The news coming out of Emporia last week, with at least 30 members of the faculty of Emporia State University fired on one day, was terribly sad. Not just because the firings were a blow to the education of hundreds of ESU students, but also because it reflects a failure to understand just what, realistically speaking, higher education in Kansas should be all about.
The population of Kansas overall is growing at a slow pace, relative to the rest of the country—and our rural areas are mostly shrinking in population, sometimes dramatically. This is the reality which all the universities and community colleges operating under the Kansas Board of Regents umbrella, and all the different independent colleges and universities across Kansas, have to deal with. Add to the decline of potential college students the burden of tuition costs, the plenitude of educational alternatives, and the many re-evaluations which the pandemic brought on, and it is obvious that Kansas’s colleges and universities must rethink how they do business.
Which they have done, and continue to do. It is wrong to suppose that the faculty who teach classes, run workshops, administer internships, and provide training are removed from the kind of experimental strategies which the aforementioned pressures make necessary. On the contrary, it is those faculty who do the legwork in figuring out how to combine old programs or innovate new ones, and reconstruct majors and courses to reflect diverse student needs. This has happened multiple times at my institution over the years that I’ve taught here, and almost all the faculty I know at different institutions here in Kansas have gone through the same.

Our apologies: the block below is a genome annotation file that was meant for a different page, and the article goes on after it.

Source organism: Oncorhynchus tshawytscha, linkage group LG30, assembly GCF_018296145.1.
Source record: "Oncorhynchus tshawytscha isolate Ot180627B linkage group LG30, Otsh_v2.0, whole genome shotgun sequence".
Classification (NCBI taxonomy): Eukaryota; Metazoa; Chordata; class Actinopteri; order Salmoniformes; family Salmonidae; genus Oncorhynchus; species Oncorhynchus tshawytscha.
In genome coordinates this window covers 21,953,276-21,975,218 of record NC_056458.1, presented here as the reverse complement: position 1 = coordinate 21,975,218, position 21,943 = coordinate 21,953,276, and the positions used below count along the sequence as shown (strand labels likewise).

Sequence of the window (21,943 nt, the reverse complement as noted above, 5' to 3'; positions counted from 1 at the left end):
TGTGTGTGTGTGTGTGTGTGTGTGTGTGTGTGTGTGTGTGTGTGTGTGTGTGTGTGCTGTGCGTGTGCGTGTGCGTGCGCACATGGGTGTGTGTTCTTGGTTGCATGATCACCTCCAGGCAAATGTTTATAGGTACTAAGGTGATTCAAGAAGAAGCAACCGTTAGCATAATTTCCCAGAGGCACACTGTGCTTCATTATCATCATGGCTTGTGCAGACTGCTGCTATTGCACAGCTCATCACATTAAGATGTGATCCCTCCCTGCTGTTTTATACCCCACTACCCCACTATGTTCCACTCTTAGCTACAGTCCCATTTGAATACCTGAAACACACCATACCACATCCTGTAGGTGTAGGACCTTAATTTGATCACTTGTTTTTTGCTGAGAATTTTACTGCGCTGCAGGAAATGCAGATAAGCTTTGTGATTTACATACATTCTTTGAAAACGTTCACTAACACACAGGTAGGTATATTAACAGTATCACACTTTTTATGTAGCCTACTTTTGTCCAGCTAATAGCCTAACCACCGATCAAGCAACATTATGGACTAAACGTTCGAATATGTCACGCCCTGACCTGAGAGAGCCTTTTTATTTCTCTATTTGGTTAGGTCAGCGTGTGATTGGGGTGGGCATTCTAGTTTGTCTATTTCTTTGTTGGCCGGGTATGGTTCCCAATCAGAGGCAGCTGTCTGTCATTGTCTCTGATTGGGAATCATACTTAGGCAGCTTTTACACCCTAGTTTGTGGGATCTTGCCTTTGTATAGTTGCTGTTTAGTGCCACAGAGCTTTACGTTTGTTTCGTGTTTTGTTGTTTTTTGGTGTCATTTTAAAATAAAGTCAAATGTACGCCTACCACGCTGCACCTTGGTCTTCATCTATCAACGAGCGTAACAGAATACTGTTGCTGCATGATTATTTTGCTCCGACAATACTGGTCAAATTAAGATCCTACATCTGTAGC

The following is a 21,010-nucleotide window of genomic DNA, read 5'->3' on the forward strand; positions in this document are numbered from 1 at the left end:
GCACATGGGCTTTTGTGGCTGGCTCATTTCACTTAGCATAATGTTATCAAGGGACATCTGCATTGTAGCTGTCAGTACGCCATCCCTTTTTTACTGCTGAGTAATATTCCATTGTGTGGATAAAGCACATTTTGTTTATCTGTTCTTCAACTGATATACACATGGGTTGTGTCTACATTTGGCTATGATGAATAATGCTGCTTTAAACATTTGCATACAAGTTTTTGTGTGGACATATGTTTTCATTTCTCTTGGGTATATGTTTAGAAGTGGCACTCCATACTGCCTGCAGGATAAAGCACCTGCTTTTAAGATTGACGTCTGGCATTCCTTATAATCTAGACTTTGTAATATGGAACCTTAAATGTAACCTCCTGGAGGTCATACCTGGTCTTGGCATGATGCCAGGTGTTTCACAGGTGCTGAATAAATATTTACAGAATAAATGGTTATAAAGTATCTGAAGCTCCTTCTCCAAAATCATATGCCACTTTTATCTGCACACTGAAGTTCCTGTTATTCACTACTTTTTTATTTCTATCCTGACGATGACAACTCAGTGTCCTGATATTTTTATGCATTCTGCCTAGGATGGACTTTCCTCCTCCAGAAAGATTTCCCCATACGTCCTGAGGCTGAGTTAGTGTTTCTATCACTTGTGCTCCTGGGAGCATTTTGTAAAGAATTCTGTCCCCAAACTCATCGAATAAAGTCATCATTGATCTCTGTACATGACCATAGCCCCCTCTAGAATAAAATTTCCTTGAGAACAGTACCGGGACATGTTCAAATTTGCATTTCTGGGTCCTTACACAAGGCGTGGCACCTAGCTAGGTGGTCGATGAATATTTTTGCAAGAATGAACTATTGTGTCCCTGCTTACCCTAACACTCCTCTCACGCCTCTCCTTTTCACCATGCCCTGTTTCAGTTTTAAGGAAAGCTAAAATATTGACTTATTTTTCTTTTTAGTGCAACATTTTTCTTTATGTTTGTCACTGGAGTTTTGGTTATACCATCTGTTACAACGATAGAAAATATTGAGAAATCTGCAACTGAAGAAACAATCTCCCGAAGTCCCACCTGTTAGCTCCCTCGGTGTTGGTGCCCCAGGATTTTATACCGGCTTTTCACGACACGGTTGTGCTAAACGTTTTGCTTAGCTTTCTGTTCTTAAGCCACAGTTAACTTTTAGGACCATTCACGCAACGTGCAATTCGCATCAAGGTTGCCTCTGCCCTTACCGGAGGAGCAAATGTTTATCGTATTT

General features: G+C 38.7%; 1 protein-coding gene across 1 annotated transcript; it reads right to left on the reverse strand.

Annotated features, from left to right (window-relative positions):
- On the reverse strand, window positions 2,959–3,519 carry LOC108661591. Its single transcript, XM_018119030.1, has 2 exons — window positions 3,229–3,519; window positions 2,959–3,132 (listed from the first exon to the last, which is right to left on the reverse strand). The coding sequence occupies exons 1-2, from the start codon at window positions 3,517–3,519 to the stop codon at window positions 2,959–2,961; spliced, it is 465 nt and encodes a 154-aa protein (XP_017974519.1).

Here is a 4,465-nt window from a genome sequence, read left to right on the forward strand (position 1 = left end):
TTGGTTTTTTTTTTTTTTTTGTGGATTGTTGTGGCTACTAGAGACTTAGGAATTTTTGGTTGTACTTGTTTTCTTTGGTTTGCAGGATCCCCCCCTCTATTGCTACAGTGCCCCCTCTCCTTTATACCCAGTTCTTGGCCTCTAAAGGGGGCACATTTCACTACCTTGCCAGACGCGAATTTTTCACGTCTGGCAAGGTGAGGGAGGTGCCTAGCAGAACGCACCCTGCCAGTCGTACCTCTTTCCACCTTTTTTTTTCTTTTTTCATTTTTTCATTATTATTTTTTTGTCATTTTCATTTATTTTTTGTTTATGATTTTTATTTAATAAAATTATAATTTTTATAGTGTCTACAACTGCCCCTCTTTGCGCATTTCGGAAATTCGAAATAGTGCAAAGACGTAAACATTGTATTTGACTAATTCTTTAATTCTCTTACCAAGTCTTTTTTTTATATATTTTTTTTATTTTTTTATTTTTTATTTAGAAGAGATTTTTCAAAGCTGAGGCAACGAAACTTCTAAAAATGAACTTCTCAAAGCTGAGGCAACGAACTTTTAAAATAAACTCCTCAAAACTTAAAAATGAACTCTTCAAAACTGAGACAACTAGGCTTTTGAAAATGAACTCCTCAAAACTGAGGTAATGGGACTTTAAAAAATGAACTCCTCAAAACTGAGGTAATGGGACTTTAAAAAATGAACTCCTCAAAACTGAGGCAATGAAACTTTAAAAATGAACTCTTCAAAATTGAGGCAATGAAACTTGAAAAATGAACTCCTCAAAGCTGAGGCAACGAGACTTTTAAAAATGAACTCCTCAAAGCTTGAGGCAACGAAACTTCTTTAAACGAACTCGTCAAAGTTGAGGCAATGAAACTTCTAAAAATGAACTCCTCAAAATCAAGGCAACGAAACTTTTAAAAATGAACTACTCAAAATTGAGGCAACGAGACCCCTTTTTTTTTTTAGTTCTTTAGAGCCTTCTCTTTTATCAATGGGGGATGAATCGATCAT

Why do all that work? There are cynical answers, to be sure. But mostly, it’s because teachers at those schools have committed themselves to passing on their knowledge to Kansas’s students, and that means meeting students where they are: in those various cities and towns, large and small, in all those distinct regions, and developing educational approaches to serve those differing needs. It means making our colleges and universities “native to their place,” to quote Kansan Wes Jackson—and long-term job support to Kansas’s faculty helps make that possible.
Which is exactly what President Ken Hush has undermined at Emporia State, by getting permission from KBOR to fire tenured faculty without any particular explanation. He sold it as grand plan in “workforce management,” dismissing incremental approaches to re-developing ESU as insufficient. Perhaps Hush sees this as an ideological win over a bunch of supposed radicals, but in practice tenure—which varies greatly from one institution to another—doesn’t promise faculty any kind of lifetime intellectual isolation. Rather, by providing limited job protections (like due process guarantees that they will not be hurriedly or arbitrarily terminated), tenure enables those with the necessary expertise to take the time to build creative, lasting connections in the midst of students’ ever-changing educational needs and situations. A building which Hush’s decision has now made harder at ESU, crossing a line which Kansas higher education really can’t afford to break.
In our state, tenure is best understood as a protection which encourages faculty to root themselves in and develop a real understanding of the particular, sometimes shrinking, communities they serve. Emporia State does that, just as Fort Hays, Pittsburg State, Friends University, and many others do. ESU will no doubt continue to provide some of that unique service to those Kansas students who need it—but there will be less of it now in Emporia, and that’s a shame.
Dr. Russell Arben Fox teaches politics in Wichita.